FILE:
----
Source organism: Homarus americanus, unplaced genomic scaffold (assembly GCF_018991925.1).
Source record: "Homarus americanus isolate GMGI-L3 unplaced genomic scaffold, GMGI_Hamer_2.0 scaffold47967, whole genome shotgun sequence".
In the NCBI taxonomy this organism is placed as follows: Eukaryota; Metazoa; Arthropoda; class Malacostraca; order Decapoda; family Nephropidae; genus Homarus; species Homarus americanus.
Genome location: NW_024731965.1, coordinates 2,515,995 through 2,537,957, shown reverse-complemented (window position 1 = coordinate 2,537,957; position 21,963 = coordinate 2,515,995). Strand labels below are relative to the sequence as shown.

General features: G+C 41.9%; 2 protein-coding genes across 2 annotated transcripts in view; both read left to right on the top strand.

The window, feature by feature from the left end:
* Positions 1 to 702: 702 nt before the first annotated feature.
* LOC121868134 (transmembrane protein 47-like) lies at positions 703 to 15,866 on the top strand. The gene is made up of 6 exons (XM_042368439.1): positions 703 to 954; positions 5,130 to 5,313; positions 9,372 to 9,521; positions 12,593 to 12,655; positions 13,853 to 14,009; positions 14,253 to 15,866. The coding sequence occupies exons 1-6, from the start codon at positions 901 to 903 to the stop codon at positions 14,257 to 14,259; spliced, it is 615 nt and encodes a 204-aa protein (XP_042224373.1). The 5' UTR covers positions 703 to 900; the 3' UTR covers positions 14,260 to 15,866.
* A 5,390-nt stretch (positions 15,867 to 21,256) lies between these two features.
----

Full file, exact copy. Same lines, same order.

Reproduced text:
Source organism: Homarus americanus, unplaced genomic scaffold (assembly GCF_018991925.1).
Source record: "Homarus americanus isolate GMGI-L3 unplaced genomic scaffold, GMGI_Hamer_2.0 scaffold47967, whole genome shotgun sequence".
In the NCBI taxonomy this organism is placed as follows: Eukaryota; Metazoa; Arthropoda; class Malacostraca; order Decapoda; family Nephropidae; genus Homarus; species Homarus americanus.
Genome location: NW_024731965.1, coordinates 2,515,995 through 2,537,957, shown reverse-complemented (window position 1 = coordinate 2,537,957; position 21,963 = coordinate 2,515,995). Strand labels below are relative to the sequence as shown.

General features: G+C 41.9%; 2 protein-coding genes across 2 annotated transcripts in view; both read left to right on the top strand.

The window, feature by feature from the left end:
* Positions 1 to 702: 702 nt before the first annotated feature.
* LOC121868134 (transmembrane protein 47-like) lies at positions 703 to 15,866 on the top strand. The gene is made up of 6 exons (XM_042368439.1): positions 703 to 954; positions 5,130 to 5,313; positions 9,372 to 9,521; positions 12,593 to 12,655; positions 13,853 to 14,009; positions 14,253 to 15,866. The coding sequence occupies exons 1-6, from the start codon at positions 901 to 903 to the stop codon at positions 14,257 to 14,259; spliced, it is 615 nt and encodes a 204-aa protein (XP_042224373.1). The 5' UTR covers positions 703 to 900; the 3' UTR covers positions 14,260 to 15,866.
* A 5,390-nt stretch (positions 15,867 to 21,256) lies between these two features.